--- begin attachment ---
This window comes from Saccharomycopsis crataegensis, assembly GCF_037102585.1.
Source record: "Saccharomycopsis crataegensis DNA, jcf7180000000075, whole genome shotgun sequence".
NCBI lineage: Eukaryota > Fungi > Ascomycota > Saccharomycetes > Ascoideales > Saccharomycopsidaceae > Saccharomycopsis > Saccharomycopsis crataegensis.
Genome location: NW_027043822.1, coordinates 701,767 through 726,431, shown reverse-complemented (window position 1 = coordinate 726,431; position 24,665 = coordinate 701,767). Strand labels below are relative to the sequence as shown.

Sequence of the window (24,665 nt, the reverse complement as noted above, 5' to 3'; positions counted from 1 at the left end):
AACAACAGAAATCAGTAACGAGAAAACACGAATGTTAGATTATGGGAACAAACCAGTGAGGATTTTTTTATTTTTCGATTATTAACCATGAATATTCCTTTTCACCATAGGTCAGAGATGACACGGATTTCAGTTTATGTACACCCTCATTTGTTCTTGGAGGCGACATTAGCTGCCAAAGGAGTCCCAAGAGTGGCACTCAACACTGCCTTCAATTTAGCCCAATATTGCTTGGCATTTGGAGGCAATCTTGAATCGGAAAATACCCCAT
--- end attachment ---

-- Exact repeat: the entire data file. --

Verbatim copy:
This window comes from Saccharomycopsis crataegensis, assembly GCF_037102585.1.
Source record: "Saccharomycopsis crataegensis DNA, jcf7180000000075, whole genome shotgun sequence".
NCBI lineage: Eukaryota > Fungi > Ascomycota > Saccharomycetes > Ascoideales > Saccharomycopsidaceae > Saccharomycopsis > Saccharomycopsis crataegensis.
Genome location: NW_027043822.1, coordinates 701,767 through 726,431, shown reverse-complemented (window position 1 = coordinate 726,431; position 24,665 = coordinate 701,767). Strand labels below are relative to the sequence as shown.

Sequence of the window (24,665 nt, the reverse complement as noted above, 5' to 3'; positions counted from 1 at the left end):
AACAACAGAAATCAGTAACGAGAAAACACGAATGTTAGATTATGGGAACAAACCAGTGAGGATTTTTTTATTTTTCGATTATTAACCATGAATATTCCTTTTCACCATAGGTCAGAGATGACACGGATTTCAGTTTATGTACACCCTCATTTGTTCTTGGAGGCGACATTAGCTGCCAAAGGAGTCCCAAGAGTGGCACTCAACACTGCCTTCAATTTAGCCCAATATTGCTTGGCATTTGGAGGCAATCTTGAATCGGAAAATACCCCAT